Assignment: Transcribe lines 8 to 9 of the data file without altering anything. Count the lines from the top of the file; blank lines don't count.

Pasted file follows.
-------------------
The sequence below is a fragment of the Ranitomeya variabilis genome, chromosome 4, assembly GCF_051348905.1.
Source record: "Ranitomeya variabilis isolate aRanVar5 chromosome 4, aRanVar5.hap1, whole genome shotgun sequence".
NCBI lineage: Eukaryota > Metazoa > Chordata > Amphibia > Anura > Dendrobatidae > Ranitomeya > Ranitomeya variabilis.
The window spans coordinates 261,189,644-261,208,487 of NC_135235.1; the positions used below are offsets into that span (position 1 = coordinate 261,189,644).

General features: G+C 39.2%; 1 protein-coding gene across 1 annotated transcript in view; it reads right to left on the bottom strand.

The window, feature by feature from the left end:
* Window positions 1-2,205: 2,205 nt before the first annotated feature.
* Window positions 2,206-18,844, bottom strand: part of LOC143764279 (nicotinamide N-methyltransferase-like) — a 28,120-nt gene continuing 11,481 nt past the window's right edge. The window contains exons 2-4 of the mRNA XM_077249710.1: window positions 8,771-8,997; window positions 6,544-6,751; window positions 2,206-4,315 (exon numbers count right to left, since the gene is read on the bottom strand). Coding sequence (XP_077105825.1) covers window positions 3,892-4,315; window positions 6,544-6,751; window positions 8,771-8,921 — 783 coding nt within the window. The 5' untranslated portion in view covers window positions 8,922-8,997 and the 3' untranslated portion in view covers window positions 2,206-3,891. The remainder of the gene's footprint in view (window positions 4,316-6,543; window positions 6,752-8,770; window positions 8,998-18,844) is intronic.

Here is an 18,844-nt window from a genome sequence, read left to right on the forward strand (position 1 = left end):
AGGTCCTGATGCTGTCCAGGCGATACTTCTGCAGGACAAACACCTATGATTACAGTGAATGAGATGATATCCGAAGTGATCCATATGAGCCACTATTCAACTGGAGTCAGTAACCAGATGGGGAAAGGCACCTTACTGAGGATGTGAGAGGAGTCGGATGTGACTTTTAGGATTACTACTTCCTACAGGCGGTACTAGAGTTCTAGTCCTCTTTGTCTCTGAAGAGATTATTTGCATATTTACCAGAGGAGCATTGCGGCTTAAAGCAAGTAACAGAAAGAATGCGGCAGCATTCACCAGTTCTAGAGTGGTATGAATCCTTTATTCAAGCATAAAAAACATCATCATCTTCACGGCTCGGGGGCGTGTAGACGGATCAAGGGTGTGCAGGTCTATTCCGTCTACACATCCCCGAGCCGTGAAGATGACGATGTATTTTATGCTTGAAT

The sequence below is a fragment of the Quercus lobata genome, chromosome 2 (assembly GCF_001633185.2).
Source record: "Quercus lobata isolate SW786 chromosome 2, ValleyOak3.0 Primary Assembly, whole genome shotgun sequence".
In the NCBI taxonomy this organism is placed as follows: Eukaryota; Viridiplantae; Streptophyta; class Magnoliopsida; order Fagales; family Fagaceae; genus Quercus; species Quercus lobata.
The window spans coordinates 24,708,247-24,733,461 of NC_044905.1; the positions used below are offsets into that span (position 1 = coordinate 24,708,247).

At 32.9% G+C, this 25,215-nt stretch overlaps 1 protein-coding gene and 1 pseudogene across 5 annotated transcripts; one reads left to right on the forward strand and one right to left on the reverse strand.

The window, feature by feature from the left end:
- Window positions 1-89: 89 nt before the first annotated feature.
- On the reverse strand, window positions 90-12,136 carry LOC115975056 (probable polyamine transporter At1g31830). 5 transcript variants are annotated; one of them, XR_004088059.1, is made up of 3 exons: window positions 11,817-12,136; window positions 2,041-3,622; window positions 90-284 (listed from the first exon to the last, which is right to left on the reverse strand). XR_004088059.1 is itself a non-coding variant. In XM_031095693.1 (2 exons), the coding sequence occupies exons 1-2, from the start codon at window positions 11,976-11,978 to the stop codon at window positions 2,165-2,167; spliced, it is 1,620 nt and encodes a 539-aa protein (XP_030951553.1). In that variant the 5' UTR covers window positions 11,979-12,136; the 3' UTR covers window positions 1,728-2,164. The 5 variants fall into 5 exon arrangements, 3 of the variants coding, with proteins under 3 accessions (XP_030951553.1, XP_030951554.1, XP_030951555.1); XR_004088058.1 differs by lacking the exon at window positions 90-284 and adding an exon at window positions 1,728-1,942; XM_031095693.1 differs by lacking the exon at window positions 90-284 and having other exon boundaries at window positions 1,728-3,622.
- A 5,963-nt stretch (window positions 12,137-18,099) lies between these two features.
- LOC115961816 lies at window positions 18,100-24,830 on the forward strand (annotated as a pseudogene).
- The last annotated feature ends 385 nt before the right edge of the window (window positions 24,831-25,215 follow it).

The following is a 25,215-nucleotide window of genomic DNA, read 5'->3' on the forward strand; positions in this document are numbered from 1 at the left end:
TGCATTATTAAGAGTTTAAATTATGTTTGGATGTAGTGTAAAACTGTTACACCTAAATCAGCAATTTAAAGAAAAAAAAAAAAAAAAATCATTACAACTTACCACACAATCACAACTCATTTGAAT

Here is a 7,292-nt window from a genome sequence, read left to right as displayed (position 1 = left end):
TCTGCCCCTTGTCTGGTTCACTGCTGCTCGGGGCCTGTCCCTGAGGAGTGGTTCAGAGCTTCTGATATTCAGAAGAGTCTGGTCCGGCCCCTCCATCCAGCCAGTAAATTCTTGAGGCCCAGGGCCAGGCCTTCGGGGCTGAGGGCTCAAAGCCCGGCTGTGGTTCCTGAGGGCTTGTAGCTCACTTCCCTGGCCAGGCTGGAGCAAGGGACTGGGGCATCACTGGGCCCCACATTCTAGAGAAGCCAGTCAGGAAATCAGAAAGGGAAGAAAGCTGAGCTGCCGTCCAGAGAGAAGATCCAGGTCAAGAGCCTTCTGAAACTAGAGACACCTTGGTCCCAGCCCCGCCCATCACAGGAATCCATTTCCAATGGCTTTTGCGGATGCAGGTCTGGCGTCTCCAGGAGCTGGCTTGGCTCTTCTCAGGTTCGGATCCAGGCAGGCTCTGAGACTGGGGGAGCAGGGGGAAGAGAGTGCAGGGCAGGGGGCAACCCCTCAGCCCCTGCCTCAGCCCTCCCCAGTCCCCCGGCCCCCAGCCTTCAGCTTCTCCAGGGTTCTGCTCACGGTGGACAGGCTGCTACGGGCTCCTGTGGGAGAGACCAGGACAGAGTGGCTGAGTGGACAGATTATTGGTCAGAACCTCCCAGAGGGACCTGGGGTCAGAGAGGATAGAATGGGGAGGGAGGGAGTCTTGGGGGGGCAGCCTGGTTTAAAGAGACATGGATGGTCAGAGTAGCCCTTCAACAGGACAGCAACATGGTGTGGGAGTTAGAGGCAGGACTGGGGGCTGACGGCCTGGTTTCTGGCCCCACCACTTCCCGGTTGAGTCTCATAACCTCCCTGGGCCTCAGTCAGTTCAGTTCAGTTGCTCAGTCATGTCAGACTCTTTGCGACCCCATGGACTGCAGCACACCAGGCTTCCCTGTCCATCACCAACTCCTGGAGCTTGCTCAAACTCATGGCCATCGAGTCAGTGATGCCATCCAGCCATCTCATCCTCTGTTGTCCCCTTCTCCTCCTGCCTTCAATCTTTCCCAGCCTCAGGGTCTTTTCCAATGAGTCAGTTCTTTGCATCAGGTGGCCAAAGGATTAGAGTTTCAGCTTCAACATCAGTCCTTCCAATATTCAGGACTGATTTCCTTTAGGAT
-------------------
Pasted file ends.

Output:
* Window positions 2,206-18,844, bottom strand: part of LOC143764279 (nicotinamide N-methyltransferase-like) — a 28,120-nt gene continuing 11,481 nt past the window's right edge. The window contains exons 2-4 of the mRNA XM_077249710.1: window positions 8,771-8,997; window positions 6,544-6,751; window positions 2,206-4,315 (exon numbers count right to left, since the gene is read on the bottom strand). Coding sequence (XP_077105825.1) covers window positions 3,892-4,315; window positions 6,544-6,751; window positions 8,771-8,921 — 783 coding nt within the window. The 5' untranslated portion in view covers window positions 8,922-8,997 and the 3' untranslated portion in view covers window positions 2,206-3,891. The remainder of the gene's footprint in view (window positions 4,316-6,543; window positions 6,752-8,770; window positions 8,998-18,844) is intronic.

Here is an 18,844-nt window from a genome sequence, read left to right on the forward strand (position 1 = left end):